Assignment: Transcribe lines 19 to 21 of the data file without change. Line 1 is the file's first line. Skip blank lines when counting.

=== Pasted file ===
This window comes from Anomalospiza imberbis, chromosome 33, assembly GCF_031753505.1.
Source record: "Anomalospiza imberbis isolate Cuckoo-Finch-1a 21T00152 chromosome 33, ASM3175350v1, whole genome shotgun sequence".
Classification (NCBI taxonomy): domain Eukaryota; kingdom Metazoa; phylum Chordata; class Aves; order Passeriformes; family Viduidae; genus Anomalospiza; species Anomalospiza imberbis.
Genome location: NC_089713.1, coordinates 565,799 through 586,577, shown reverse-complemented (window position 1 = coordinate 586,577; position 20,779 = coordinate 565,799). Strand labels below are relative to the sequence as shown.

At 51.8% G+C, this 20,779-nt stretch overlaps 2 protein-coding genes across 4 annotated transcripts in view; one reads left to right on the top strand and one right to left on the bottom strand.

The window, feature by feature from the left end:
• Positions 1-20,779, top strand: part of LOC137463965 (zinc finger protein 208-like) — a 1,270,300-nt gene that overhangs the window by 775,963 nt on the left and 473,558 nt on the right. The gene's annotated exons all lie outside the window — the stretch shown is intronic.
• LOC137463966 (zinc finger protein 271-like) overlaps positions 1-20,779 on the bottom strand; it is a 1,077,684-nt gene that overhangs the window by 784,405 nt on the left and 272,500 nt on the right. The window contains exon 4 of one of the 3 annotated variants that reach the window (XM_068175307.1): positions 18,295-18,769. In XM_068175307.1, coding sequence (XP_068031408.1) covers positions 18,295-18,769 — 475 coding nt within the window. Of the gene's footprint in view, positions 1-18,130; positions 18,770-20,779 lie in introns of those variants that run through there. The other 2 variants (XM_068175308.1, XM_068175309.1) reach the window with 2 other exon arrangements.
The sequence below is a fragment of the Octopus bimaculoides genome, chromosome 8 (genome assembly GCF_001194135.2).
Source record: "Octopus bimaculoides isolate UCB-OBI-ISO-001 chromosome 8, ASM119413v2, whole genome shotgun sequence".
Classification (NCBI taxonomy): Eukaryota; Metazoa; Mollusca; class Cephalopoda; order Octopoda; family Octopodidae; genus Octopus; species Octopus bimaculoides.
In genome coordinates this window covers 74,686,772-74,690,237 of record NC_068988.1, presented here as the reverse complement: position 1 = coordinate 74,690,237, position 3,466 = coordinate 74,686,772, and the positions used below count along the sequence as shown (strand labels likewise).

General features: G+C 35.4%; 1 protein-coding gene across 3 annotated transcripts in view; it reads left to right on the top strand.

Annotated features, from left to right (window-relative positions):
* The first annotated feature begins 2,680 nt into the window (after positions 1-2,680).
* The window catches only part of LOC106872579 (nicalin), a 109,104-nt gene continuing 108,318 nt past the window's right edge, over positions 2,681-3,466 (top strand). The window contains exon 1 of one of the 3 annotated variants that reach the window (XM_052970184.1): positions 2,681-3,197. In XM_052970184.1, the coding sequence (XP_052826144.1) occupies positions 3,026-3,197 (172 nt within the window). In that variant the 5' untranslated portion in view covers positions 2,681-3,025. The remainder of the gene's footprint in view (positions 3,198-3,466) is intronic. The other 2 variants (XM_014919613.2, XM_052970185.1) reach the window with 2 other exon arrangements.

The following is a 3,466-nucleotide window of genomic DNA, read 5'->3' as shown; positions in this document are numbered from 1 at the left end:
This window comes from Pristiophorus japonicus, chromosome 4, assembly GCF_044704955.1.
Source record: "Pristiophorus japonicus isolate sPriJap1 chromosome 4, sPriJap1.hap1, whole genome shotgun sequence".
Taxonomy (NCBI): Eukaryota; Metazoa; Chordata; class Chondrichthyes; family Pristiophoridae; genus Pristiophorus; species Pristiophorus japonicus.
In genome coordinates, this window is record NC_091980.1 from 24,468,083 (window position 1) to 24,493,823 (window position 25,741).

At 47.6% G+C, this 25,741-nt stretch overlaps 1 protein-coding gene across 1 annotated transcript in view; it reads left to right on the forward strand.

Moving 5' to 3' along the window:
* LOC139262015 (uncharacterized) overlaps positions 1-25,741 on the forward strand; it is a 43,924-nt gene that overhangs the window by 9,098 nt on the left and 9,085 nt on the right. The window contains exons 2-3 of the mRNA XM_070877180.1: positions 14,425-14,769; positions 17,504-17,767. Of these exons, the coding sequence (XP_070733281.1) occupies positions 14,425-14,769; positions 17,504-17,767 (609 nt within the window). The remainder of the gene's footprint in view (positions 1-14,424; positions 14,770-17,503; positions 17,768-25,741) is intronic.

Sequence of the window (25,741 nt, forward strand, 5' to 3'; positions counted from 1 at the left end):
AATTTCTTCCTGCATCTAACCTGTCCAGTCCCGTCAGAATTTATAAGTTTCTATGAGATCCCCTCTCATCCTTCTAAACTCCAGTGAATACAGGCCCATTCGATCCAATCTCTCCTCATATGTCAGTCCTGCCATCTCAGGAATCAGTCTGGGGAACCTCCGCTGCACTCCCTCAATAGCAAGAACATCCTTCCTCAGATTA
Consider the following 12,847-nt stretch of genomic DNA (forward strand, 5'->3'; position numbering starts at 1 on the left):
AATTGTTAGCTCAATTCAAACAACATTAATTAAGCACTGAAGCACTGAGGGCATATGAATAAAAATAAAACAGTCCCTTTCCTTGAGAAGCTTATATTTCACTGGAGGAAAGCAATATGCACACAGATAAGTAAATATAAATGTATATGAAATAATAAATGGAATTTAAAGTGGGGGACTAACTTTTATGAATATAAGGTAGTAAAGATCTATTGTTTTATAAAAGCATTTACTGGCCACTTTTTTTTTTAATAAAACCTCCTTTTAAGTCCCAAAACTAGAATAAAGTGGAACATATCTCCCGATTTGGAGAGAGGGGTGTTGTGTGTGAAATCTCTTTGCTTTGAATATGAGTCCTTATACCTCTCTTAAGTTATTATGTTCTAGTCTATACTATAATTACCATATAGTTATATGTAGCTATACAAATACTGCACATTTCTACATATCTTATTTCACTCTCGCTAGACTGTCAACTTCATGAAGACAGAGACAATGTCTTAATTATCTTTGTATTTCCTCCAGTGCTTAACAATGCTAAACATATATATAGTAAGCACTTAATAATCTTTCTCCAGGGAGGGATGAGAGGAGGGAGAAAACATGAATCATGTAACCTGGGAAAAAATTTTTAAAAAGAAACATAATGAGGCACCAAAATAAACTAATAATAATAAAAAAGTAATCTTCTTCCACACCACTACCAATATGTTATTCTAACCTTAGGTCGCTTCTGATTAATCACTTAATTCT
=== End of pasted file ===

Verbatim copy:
Source record: "Pristiophorus japonicus isolate sPriJap1 chromosome 4, sPriJap1.hap1, whole genome shotgun sequence".
Taxonomy (NCBI): Eukaryota; Metazoa; Chordata; class Chondrichthyes; family Pristiophoridae; genus Pristiophorus; species Pristiophorus japonicus.
In genome coordinates, this window is record NC_091980.1 from 24,468,083 (window position 1) to 24,493,823 (window position 25,741).